I’ve been thinking a lot about Lance Olsen lately—not only because he tied up and duct taped my mouth during the AWP 2010 session on copyright a few weeks ago, and not only because we’ve become friends over the years, but also because he is A) so damn prolific, and B) so damn insightful in his fictions. Read Head in Flames (Chiasmus 2009), which I recently discussed here, for the most recent example.
Some years ago (2006), I conducted the following conversation with Olsen for the now-defunct econoculture.com. Two notable developments since then:
1) Olsen has returned to academia at the University of Utah.
2) My editor for this piece at Econoculture, Matt Kirkpatrick, has too gone to academia after years in the private sector, and, in an odd happenstance, is now one of Olsen’s Ph.D. students (and a damn fine writer himself) at Utah. They did not know each other when this interview was published.
Rereading this, I’m struck by the way it’s a snapshot of a great writer at a particular moment.
Eternal Returns: Lance Olsen and the (Un)Steady State of Contemporary Writing
Lance Olsen is a multi-threat: author of one hypertext, four critical studies, four short story collections, a fiction-writing textbook, and eight novels from a variety of innovative publishers—including the most recent, NIETZCHE’S KISSES (FC2, 2006). Olsen is a compelling speaker, a dynamic presence at seemingly every possible writing event. Send him an email, any day, any time, and you will almost always receive an away-response noting his numerous appearances, by city.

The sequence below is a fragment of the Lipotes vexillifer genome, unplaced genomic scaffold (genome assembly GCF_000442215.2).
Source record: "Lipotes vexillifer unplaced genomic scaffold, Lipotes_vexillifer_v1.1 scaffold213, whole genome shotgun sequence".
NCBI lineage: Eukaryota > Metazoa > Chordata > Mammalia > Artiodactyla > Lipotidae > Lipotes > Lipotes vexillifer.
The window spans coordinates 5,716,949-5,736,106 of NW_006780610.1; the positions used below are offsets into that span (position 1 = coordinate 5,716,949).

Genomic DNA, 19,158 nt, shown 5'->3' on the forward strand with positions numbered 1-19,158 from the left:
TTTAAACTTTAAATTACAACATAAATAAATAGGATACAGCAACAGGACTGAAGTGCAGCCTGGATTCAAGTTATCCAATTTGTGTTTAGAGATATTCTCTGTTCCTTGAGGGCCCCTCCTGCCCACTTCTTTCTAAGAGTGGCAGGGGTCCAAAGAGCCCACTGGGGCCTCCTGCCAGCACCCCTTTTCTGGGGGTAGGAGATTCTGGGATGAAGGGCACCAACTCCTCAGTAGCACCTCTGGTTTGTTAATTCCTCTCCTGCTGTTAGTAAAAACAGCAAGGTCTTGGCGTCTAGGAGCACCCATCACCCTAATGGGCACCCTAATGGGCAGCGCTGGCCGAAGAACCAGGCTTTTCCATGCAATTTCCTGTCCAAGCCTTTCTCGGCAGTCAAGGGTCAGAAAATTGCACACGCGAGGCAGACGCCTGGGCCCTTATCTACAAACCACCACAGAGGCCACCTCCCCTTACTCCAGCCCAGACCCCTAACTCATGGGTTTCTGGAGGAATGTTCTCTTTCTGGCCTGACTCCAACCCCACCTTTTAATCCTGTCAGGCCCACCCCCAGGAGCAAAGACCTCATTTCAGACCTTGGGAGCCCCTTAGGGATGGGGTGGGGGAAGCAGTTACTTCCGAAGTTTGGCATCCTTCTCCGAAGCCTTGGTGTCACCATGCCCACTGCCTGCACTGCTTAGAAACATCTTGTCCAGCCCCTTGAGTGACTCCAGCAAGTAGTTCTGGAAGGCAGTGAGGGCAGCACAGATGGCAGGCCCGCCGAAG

As Chair of the Board of Directors at FC2, one of publishing’s major natural resources, and a writer who has literally given up his day job (resigning from his professorship at the University of Idaho in 2001 after teaching in academia for 20 years, Olsen is quickly becoming, if not the face of innovative literature, then certainly its mouthpiece.
DAVIS: As I alluded to in my review of your novel 10:01 (Chiasmus, 2005) in American Book Review (27.1), you are extremely productive. You have the enviable position of being a full-time writer, an occupation relatively rare for those not part of the mainstream publishing juggernaut. How do you do it? Particularly, can you tell me about your writing habits—this is not out of prurient curiosity or some absurd reification of the “Author,” but from an interest in the material basis of creative production…in other words, time to come clean—it’s Idaho, your home for the last 16 years, isn’t it?
LANCE: We’re inhabiting what feels to me like an increasingly strange literary landscape—one that is becoming increasingly Oprah- and McDonald-ized. The result is the dominance of an anesthetic aesthetics that sells ease, predictability, and redemption. Unfortunately, my fiction is about the precise opposite, so it’s virtually impossible for me to live from it directly. I therefore make ends meet by accepting various visiting teaching and speaking gigs, reviewing, investing wisely, and existing in a drop-dead gorgeous state that doesn’t cost much to inhabit. In addition, my wife, Andi, and I have made a few key life-choices, not having kids perhaps the most consequential, which allows us to live on less than others in our situation might.